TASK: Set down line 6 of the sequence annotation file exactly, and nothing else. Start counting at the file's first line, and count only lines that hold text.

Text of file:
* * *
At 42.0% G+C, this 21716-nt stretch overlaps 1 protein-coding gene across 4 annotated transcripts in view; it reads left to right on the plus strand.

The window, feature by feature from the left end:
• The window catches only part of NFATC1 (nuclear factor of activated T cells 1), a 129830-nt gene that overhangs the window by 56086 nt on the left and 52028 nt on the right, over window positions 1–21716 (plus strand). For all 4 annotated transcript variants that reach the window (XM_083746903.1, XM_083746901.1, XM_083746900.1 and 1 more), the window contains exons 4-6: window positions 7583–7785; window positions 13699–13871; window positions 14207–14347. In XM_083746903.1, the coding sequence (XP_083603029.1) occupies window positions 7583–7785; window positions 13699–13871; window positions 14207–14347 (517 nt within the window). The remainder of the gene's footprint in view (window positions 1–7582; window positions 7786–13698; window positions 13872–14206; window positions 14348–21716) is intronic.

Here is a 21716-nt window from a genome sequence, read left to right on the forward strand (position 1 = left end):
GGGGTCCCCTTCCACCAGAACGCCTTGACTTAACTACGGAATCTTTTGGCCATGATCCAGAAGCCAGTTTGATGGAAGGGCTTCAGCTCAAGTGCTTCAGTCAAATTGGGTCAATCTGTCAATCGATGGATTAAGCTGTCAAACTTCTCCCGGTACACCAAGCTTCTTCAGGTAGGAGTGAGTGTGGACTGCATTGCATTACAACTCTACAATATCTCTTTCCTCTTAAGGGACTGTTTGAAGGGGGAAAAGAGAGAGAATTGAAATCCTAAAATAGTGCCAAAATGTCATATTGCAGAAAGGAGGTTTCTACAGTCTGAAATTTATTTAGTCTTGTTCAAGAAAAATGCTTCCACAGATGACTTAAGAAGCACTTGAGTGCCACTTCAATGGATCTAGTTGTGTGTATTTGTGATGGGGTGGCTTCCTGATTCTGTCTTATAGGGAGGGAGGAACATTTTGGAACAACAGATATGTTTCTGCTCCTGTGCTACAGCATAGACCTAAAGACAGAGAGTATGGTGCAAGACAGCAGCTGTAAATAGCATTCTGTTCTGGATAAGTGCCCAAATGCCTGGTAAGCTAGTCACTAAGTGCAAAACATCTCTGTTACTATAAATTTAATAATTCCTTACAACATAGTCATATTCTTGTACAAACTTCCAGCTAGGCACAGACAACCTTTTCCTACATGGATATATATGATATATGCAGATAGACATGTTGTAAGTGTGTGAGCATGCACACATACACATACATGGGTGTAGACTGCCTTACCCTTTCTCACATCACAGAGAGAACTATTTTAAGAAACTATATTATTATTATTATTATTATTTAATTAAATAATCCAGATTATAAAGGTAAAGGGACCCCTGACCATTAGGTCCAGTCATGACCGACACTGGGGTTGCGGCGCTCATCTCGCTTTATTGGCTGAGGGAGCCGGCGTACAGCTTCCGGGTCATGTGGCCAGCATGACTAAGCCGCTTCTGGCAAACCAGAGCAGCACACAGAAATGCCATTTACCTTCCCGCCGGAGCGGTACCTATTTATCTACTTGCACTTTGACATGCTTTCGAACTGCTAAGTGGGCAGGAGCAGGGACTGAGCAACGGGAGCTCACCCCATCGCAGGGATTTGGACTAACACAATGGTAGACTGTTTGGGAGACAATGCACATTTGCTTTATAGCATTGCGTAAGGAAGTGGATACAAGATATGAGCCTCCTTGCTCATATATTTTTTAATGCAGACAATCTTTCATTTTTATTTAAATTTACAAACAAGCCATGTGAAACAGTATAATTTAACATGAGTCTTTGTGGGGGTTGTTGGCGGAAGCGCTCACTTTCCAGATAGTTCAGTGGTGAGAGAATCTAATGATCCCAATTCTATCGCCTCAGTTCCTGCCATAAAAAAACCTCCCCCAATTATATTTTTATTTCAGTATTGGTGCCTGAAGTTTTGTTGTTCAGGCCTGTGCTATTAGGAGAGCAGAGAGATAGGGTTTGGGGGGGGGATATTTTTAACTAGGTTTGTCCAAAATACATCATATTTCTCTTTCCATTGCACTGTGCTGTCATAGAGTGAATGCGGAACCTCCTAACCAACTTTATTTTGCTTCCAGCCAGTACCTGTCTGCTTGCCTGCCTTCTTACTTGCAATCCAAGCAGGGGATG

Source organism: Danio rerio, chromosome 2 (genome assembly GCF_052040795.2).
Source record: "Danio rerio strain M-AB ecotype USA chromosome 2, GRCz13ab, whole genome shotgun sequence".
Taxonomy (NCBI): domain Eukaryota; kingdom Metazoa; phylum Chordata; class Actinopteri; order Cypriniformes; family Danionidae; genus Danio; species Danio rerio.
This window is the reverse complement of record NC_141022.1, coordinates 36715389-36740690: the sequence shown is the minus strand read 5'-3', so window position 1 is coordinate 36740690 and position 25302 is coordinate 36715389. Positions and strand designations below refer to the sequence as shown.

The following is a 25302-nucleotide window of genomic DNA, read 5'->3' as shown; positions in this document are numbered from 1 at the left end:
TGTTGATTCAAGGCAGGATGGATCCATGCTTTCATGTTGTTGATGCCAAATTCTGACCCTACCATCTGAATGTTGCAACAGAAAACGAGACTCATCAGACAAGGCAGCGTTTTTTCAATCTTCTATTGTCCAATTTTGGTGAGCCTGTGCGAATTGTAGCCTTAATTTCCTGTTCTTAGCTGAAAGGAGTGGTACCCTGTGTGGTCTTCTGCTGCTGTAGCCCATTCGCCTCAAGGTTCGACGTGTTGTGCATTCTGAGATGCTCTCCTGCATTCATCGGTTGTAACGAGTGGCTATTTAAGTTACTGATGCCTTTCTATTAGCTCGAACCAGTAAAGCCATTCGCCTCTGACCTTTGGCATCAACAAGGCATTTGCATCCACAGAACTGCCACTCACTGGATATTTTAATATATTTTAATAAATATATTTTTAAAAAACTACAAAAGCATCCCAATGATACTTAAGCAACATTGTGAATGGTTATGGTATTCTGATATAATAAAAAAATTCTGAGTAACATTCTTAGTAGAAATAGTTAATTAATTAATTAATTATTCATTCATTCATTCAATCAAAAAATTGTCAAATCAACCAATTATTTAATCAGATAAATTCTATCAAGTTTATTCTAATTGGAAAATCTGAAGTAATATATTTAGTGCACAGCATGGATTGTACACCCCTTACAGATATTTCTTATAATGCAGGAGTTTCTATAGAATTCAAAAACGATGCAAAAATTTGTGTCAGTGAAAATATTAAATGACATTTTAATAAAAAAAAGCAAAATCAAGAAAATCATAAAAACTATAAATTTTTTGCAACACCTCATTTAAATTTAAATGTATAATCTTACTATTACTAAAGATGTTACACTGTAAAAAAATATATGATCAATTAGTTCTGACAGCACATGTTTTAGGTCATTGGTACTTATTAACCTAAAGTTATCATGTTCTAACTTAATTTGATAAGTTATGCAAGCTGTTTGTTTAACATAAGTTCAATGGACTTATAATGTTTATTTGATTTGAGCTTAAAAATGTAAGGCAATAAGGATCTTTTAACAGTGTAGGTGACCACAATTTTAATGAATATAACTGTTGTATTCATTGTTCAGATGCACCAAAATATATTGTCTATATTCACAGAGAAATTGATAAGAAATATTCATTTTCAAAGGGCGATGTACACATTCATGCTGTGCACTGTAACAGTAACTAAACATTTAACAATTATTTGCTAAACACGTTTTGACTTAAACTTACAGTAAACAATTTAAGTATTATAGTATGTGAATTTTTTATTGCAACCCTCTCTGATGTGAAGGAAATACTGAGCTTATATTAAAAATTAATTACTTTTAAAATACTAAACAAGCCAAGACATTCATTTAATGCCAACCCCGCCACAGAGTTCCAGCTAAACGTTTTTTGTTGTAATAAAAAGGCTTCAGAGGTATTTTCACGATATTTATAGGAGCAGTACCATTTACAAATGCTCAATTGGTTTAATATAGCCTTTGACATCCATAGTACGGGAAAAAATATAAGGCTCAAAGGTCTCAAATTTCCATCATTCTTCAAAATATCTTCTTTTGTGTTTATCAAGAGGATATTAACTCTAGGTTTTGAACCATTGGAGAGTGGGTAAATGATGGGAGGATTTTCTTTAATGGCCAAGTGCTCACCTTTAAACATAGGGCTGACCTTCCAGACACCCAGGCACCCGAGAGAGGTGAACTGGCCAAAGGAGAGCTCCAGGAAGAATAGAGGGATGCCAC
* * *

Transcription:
Source organism: Danio rerio, chromosome 2 (genome assembly GCF_052040795.2).